Preventing staff burnout is a key priority for services supporting adults with ‘challenging behaviour’ because of the adverse impact on clients of staff turnover, says guidance launched in response to Winterbourne View.
What is ‘challenging behaviour’?
“…culturally abnormal behaviour of such intensity, frequency or duration that the physical safety of the person or others is likely to be placed in serious jeopardy, or behaviour which is likely to seriously limit use of, or result in the person being denied access to, ordinary community facilities.”
Source: Professor Eric Emerson, centre for disability research, Lancaster University(1995)
The loss of important relationships with staff can increase tensions among service users with behaviour that challenges, putting a premium on staff retention and well-being in care homes, supported living and other settings supporting adults with learning disabilites, autism, mental health problems or dementia.
The guidance said managers should take action to prevent burnout by supporting work/life balance for staff, encouraging them to speak freely if they feel unable to manage tasks and working with individual staff members to identify how they can build up their resilience, backed up with regular, effective supervision.
However, it also stressed that managers should tighten up recruitment practices to ensure they recruit staff committed to person-centred care; it suggested this could include using personality tools to identify the right people, testing candidates’ values at interview stage and offering trials prior to appointment.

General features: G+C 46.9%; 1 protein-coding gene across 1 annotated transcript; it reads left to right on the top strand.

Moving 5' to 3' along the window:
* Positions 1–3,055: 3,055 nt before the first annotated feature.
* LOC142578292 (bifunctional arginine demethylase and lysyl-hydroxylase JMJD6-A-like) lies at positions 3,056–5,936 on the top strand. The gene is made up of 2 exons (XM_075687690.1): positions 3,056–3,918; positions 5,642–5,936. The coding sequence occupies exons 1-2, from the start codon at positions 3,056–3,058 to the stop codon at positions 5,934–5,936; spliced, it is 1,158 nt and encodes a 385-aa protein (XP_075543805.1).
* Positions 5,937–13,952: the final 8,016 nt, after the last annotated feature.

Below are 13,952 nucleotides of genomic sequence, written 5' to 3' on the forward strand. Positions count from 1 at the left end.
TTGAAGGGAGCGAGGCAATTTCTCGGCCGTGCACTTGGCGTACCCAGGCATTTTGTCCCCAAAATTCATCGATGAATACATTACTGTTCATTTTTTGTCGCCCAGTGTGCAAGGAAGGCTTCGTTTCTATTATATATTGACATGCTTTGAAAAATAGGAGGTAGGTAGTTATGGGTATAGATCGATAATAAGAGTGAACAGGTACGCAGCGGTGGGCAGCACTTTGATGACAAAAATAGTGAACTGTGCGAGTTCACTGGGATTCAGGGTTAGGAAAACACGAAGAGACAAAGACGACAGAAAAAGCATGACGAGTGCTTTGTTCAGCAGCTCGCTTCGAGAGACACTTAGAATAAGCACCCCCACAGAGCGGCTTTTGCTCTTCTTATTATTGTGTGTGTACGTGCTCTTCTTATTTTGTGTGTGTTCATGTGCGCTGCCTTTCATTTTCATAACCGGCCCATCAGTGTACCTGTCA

Skills for Care commissioned the guidance from the National Development Team for Inclusion have published the guidance as part of the government’s programme to improve support for adults with learning disabilities or autism and behaviour that challenges services in the wake of the Winterbourne View scandal.
Service users at Winterbourne View were subject to inappropriate, punitive and excessive use of restraint, contrary to good practice in supporting adults with ‘challenging behaviour’ or ‘positive behaviour support’, which emphasises identifying and addressing the causes of the behaviour, person-centred support and using appropriate physical interventions as a last resort.
Communication skills key
The guidance said organisations should commit to using positive behaviour support, and to see behaviour that challenges as a form of communication on the part of service users that required a person-centred response.
Communication skills should be a core part of staff training for working with people who challenge, and they should have access to a wide range of communication techniques, such as cue cards and pictorial communication. There should also be a dedicated programme to train staff in non-punitive techniques and when and where to use them.
It said a core of staff within organisations should receive in-depth training in designing services for people with behaviour that challenges and act as a resource for the whole organisation. This should having expertise in the use of non-punitive physical interventions and supporting staff in using these where appropriate.
Commissioning the right training
The guidance places a strong emphasis on employers and managers commissioning effective training. It said they should ask themselves the following questions:
- Are you clear about the outcomes you need the learning to achieve?
- If using a training company or individual trainer, it is/are they accredited?
- Does the training provider state how it will encourage delegates to measure outcomes?
- Who is being trained and at what level?
- How will you know the outcomes have been achieved?
- Will the training match the learning styles of individuals undergoing it?
It pointed to the British Institute of Learning Disabilities’ code of practice on the use and reduction of physical interventions for guidance on commissioning positive behaviour support training. It also said feedback from staff, and from service users, was crucial in ascertaining the effectiveness of training.